Masked murderers. Blood and gore. Creepy kids. Some of the things that aren’t in The Blair Witch Project. Phallic weaponry. Scary monsters. Virginal ‘final girls’. Some other things that aren’t in The Blair Witch Project (and yes, that is the first time I’ve used the word ‘phallic’ in three consecutive articles on my blog). These are extrinsic horror movie conventions. The Blair Witch Project, however, plays upon universal, intrinsic fears – isolation, the woods, being lost, the dark, sightlessness, unidentifiable sounds, and subtle disturbances to normality. Consequently, few films from the last fifteen years can match the pure, primal, plausible and psychological horror of Blair Witch.
Three young filmmakers – Heather, Mike and Josh – are making a documentary about the fabled Blair Witch, who according to legend, has been haunting the woods of Maryland for years. When the documentarians venture into the woods, they quickly lose their bearings and cannot find their way out. Gradually, eerily unusual effigies appear, the sounds of screaming children permeate the night and the filmmakers start to get the sense that they are being watched. But by whom?
Made on a measly budget of $22 500 – legend says that directors Eduardo Sanchez and Daniel Myrick tried to refund the cameras they used at Walmart after finishing shooting – the marketing of the film was similarly cost effective. Blair Witch was one of the first films to utilise the Internet as a marketing tool in a highly effective way, and other found footage films like Cloverfield and Paranormal Activity owe much of their success to the marketing path laid by Blair Witch. The advertising emphasised the film’s verisimilitude, and never made clear that the movie is a mockumentary, not a documentary. Consequently, many people watching Blair Witch in 1999 thought the film was real – a documentary made up of actual found footage. It isn’t, but it’s easy to see why it was thought of as such.
The self-reflexive obfuscation of the lines between falsehood and fact, fiction and reality, and natural and supernatural is what makes Blair Witch as creepy as it was nearly fifteen years ago for first-time viewers. The bickering and invective-ridden dialogue is almost nauseatingly naturalistic, and the performances from the three co-leads are quite excellent. Consequently, the film transcends the inherently simplistic and monotonous premise of kids getting lost in a forest; instead, the film acts as an exploration of the inevitable human descent into madness when faced with alienation, isolation, cyclic repetition, and the company of people you come to despise. It plays out like a schoolies trip to a remote part of Bali, only less horrific and with fewer Bintang singlets.
For a found footage film of this nature, the characters are surprisingly well developed – for a film that yields finite and often banal situations for the characters to respond to, Eduardo Sanchez and Daniel Myrick avoid using on-the-nose dialogue to explain the characters’ emotions and values. Instead, the subtle changes to the way the characters physically behave charts their emerging psychosis, reacting to the disturbing images and sounds that encompass them in slightly different ways.
Mike (Michael C. Williams) is the first to succumb to the haunting occurrences, throwing their one beacon of hope for survival – a map – in the river, signifying his emerging nihilism. Towards the end of the film, Josh (Joshua Leonard) disappears bar a bloodied tooth wrapped in a pile of sticks; a manifestation of his torturous hopelessness. Heather (Heather Donahue) is the last to crack; even though her climactic, straight-to-the-camera monologue is a tad on-the-nose, we’ve been so enraptured by the film until this point that we don’t care. Her monologue has an elegiac quality, and even though her apologetic admissions of culpability for their situation are tinged with guilt and regret, the egocentricism that underpins her character as the self-appointed leader of the group remains. She’s really providing her own self-interested eulogy through a medium that will outlive her – the film she is making.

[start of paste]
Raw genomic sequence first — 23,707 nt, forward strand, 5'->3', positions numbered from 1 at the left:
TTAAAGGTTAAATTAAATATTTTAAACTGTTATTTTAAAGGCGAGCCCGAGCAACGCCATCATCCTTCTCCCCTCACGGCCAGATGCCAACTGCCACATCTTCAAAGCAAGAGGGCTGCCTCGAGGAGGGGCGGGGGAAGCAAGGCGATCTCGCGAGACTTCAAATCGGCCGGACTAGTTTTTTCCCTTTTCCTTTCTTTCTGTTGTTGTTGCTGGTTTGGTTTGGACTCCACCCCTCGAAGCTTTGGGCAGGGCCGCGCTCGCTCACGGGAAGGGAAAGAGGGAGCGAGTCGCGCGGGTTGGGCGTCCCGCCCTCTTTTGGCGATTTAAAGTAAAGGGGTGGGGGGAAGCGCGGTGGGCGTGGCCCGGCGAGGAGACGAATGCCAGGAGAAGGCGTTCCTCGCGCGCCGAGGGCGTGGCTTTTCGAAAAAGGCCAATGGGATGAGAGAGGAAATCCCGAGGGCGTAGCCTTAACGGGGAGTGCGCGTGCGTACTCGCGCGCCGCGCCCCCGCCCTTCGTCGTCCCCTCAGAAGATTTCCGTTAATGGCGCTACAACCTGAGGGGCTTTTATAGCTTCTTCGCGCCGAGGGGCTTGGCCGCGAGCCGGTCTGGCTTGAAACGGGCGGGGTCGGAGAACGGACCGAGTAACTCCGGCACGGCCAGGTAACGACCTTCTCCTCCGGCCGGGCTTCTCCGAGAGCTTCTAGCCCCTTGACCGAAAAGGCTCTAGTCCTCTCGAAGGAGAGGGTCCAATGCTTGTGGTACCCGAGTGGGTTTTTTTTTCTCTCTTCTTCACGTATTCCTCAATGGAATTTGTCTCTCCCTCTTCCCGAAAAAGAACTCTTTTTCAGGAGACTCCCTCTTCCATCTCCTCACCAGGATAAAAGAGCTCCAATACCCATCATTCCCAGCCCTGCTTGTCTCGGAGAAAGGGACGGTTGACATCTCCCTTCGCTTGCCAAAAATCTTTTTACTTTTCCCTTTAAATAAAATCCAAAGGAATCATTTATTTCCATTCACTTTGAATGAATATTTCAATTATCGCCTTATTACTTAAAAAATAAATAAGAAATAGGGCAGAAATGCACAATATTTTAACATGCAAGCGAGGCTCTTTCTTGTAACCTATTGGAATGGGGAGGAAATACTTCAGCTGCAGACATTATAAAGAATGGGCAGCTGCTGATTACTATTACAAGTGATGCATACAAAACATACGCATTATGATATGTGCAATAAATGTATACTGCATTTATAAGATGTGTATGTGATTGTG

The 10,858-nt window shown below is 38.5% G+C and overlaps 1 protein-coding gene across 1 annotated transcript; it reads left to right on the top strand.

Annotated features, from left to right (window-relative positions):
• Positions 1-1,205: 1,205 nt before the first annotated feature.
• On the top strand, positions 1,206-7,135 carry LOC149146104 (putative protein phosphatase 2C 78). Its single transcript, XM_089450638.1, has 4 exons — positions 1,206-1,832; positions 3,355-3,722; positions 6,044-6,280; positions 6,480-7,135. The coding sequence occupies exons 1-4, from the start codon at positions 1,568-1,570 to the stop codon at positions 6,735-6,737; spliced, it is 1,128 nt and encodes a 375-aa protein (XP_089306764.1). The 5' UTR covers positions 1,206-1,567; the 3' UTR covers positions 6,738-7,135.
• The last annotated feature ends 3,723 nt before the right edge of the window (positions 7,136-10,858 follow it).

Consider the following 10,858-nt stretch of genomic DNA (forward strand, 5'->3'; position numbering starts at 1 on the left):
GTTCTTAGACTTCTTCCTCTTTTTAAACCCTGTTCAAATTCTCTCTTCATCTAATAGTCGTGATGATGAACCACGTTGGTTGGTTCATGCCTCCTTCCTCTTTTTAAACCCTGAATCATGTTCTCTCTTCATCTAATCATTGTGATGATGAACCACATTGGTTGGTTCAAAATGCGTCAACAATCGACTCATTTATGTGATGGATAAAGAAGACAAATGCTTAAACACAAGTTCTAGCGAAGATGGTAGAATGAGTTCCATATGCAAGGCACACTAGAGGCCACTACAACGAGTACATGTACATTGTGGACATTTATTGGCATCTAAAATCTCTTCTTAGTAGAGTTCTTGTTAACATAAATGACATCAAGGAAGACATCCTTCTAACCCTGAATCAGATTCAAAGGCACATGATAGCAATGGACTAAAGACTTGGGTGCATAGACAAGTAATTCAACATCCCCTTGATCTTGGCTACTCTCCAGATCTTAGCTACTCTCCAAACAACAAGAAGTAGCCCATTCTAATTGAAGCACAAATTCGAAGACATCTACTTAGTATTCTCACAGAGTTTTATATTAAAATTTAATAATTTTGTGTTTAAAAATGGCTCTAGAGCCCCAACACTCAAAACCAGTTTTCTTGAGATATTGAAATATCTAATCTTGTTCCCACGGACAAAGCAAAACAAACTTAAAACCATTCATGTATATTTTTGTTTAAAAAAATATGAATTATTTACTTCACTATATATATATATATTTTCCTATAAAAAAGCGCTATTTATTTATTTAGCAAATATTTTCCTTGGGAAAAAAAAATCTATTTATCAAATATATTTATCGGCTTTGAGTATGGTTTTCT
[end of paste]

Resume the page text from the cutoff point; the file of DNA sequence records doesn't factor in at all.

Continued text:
But the mockumentary form does not merely facilitate strong, fragile performances; it also heightens the believability, nay plausibility, of the ambiguous, borderline metaphysical disturbances that strike the characters, right up to the breathtaking finale. However, upon repeated viewings, Blair Witch becomes almost unwatchable because of this. I’ve watched Blair Witch four or five times now, the latest earlier this year, and each time I watch the film it becomes duller and duller. This is because the discussions had by the characters are deeply disinteresting, insubstantial and repetitious, and the film is predominantly made up of these discussions.
I love movies where ‘nothing happens’, because more often than not, the topics discussed by the characters are, though inconsequential and unimportant, inherently interesting – nothing really happens in Slacker, but the dialogue is centred on a myriad of contentious or unique issues. I could even read Waiting for Godot again. But the dialogue in Blair Witch, while heightening the verisimilitude and tension through its realism the first time around, is so banal and repetitive that, when you know the entire plot of the film and where the scares are, the film becomes pretty tedious.
Yet while this compromises the film’s re-watchability, Blair Witch is a very good movie. I’d go as far to say it’s a great movie, formally and thematically. But I wouldn’t recommend watching it more than a couple of times, because after one viewing, the scares and characterisation dwindles as the film’s innate boredom comes to the foreground.
P.S. This film has provided me one of the best horror movie porn parody titles I’ve ever come up with: The Blair Witch Projectile Cumshot. The second best one of mine is Rosemary’s Labia.